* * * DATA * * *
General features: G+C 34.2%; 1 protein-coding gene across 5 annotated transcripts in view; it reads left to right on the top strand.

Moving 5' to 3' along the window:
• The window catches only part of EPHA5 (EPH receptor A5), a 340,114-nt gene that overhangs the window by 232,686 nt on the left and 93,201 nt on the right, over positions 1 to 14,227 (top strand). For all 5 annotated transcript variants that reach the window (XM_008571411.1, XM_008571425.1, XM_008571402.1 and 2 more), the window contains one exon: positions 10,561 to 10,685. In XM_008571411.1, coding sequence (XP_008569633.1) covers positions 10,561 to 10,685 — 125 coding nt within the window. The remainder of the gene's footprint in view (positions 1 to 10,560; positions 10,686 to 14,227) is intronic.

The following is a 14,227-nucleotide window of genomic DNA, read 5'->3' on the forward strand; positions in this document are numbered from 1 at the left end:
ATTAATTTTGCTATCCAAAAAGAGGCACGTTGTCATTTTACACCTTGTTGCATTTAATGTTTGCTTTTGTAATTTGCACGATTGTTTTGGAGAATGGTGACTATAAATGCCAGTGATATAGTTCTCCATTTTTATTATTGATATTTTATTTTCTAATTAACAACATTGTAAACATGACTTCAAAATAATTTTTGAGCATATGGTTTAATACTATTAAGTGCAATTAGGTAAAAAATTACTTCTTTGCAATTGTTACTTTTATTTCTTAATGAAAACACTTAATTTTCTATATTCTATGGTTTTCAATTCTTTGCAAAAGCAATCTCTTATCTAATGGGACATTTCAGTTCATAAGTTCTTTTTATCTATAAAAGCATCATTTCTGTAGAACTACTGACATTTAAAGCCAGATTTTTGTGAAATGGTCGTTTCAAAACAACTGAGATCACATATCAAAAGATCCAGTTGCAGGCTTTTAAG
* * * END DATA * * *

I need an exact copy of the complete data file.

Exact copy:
General features: G+C 34.2%; 1 protein-coding gene across 5 annotated transcripts in view; it reads left to right on the top strand.

Moving 5' to 3' along the window:
• The window catches only part of EPHA5 (EPH receptor A5), a 340,114-nt gene that overhangs the window by 232,686 nt on the left and 93,201 nt on the right, over positions 1 to 14,227 (top strand). For all 5 annotated transcript variants that reach the window (XM_008571411.1, XM_008571425.1, XM_008571402.1 and 2 more), the window contains one exon: positions 10,561 to 10,685. In XM_008571411.1, coding sequence (XP_008569633.1) covers positions 10,561 to 10,685 — 125 coding nt within the window. The remainder of the gene's footprint in view (positions 1 to 10,560; positions 10,686 to 14,227) is intronic.

The following is a 14,227-nucleotide window of genomic DNA, read 5'->3' on the forward strand; positions in this document are numbered from 1 at the left end:
ATTAATTTTGCTATCCAAAAAGAGGCACGTTGTCATTTTACACCTTGTTGCATTTAATGTTTGCTTTTGTAATTTGCACGATTGTTTTGGAGAATGGTGACTATAAATGCCAGTGATATAGTTCTCCATTTTTATTATTGATATTTTATTTTCTAATTAACAACATTGTAAACATGACTTCAAAATAATTTTTGAGCATATGGTTTAATACTATTAAGTGCAATTAGGTAAAAAATTACTTCTTTGCAATTGTTACTTTTATTTCTTAATGAAAACACTTAATTTTCTATATTCTATGGTTTTCAATTCTTTGCAAAAGCAATCTCTTATCTAATGGGACATTTCAGTTCATAAGTTCTTTTTATCTATAAAAGCATCATTTCTGTAGAACTACTGACATTTAAAGCCAGATTTTTGTGAAATGGTCGTTTCAAAACAACTGAGATCACATATCAAAAGATCCAGTTGCAGGCTTTTAAG